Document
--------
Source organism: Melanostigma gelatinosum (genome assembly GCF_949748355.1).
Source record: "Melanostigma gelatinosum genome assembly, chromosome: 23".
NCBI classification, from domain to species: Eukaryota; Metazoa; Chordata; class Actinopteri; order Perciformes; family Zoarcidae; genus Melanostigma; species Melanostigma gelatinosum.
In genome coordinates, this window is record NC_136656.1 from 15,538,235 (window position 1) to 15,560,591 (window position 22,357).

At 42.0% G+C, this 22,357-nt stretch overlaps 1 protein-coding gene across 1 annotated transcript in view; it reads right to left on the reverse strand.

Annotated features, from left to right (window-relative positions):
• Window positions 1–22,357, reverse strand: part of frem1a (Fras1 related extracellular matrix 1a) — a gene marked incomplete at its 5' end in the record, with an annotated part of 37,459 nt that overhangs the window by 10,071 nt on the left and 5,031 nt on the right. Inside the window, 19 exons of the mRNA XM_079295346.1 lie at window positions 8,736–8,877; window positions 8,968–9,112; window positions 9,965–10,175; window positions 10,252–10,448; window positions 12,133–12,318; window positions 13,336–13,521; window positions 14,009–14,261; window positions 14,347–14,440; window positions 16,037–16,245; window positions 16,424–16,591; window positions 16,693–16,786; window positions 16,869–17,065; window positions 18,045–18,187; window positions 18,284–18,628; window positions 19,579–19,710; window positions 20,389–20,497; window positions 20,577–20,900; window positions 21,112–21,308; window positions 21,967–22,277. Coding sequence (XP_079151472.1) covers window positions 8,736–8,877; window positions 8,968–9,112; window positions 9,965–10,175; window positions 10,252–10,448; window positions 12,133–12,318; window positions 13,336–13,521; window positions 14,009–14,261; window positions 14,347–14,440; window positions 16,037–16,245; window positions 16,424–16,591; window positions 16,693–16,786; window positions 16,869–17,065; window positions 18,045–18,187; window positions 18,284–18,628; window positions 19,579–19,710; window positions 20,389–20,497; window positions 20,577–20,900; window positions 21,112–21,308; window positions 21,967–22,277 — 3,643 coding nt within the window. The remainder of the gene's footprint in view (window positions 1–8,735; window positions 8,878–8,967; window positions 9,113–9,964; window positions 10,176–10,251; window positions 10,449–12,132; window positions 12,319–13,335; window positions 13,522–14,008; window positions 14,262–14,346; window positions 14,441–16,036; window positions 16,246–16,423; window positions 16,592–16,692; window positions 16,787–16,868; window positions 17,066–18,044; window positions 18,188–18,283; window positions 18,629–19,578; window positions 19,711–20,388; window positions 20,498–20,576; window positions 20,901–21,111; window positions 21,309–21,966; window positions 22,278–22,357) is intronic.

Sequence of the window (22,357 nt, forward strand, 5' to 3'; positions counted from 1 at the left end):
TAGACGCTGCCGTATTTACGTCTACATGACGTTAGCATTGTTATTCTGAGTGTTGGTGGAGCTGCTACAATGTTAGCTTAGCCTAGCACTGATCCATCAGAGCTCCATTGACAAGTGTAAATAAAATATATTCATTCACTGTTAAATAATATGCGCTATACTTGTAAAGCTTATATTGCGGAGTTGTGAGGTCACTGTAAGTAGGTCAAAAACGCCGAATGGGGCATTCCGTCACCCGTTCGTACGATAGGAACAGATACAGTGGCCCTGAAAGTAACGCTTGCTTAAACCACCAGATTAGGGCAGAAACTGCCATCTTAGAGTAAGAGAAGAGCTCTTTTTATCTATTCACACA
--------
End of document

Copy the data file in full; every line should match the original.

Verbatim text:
Source organism: Melanostigma gelatinosum (genome assembly GCF_949748355.1).
Source record: "Melanostigma gelatinosum genome assembly, chromosome: 23".
NCBI classification, from domain to species: Eukaryota; Metazoa; Chordata; class Actinopteri; order Perciformes; family Zoarcidae; genus Melanostigma; species Melanostigma gelatinosum.
In genome coordinates, this window is record NC_136656.1 from 15,538,235 (window position 1) to 15,560,591 (window position 22,357).

At 42.0% G+C, this 22,357-nt stretch overlaps 1 protein-coding gene across 1 annotated transcript in view; it reads right to left on the reverse strand.

Annotated features, from left to right (window-relative positions):
• Window positions 1–22,357, reverse strand: part of frem1a (Fras1 related extracellular matrix 1a) — a gene marked incomplete at its 5' end in the record, with an annotated part of 37,459 nt that overhangs the window by 10,071 nt on the left and 5,031 nt on the right. Inside the window, 19 exons of the mRNA XM_079295346.1 lie at window positions 8,736–8,877; window positions 8,968–9,112; window positions 9,965–10,175; window positions 10,252–10,448; window positions 12,133–12,318; window positions 13,336–13,521; window positions 14,009–14,261; window positions 14,347–14,440; window positions 16,037–16,245; window positions 16,424–16,591; window positions 16,693–16,786; window positions 16,869–17,065; window positions 18,045–18,187; window positions 18,284–18,628; window positions 19,579–19,710; window positions 20,389–20,497; window positions 20,577–20,900; window positions 21,112–21,308; window positions 21,967–22,277. Coding sequence (XP_079151472.1) covers window positions 8,736–8,877; window positions 8,968–9,112; window positions 9,965–10,175; window positions 10,252–10,448; window positions 12,133–12,318; window positions 13,336–13,521; window positions 14,009–14,261; window positions 14,347–14,440; window positions 16,037–16,245; window positions 16,424–16,591; window positions 16,693–16,786; window positions 16,869–17,065; window positions 18,045–18,187; window positions 18,284–18,628; window positions 19,579–19,710; window positions 20,389–20,497; window positions 20,577–20,900; window positions 21,112–21,308; window positions 21,967–22,277 — 3,643 coding nt within the window. The remainder of the gene's footprint in view (window positions 1–8,735; window positions 8,878–8,967; window positions 9,113–9,964; window positions 10,176–10,251; window positions 10,449–12,132; window positions 12,319–13,335; window positions 13,522–14,008; window positions 14,262–14,346; window positions 14,441–16,036; window positions 16,246–16,423; window positions 16,592–16,692; window positions 16,787–16,868; window positions 17,066–18,044; window positions 18,188–18,283; window positions 18,629–19,578; window positions 19,711–20,388; window positions 20,498–20,576; window positions 20,901–21,111; window positions 21,309–21,966; window positions 22,278–22,357) is intronic.

Sequence of the window (22,357 nt, forward strand, 5' to 3'; positions counted from 1 at the left end):
TAGACGCTGCCGTATTTACGTCTACATGACGTTAGCATTGTTATTCTGAGTGTTGGTGGAGCTGCTACAATGTTAGCTTAGCCTAGCACTGATCCATCAGAGCTCCATTGACAAGTGTAAATAAAATATATTCATTCACTGTTAAATAATATGCGCTATACTTGTAAAGCTTATATTGCGGAGTTGTGAGGTCACTGTAAGTAGGTCAAAAACGCCGAATGGGGCATTCCGTCACCCGTTCGTACGATAGGAACAGATACAGTGGCCCTGAAAGTAACGCTTGCTTAAACCACCAGATTAGGGCAGAAACTGCCATCTTAGAGTAAGAGAAGAGCTCTTTTTATCTATTCACACA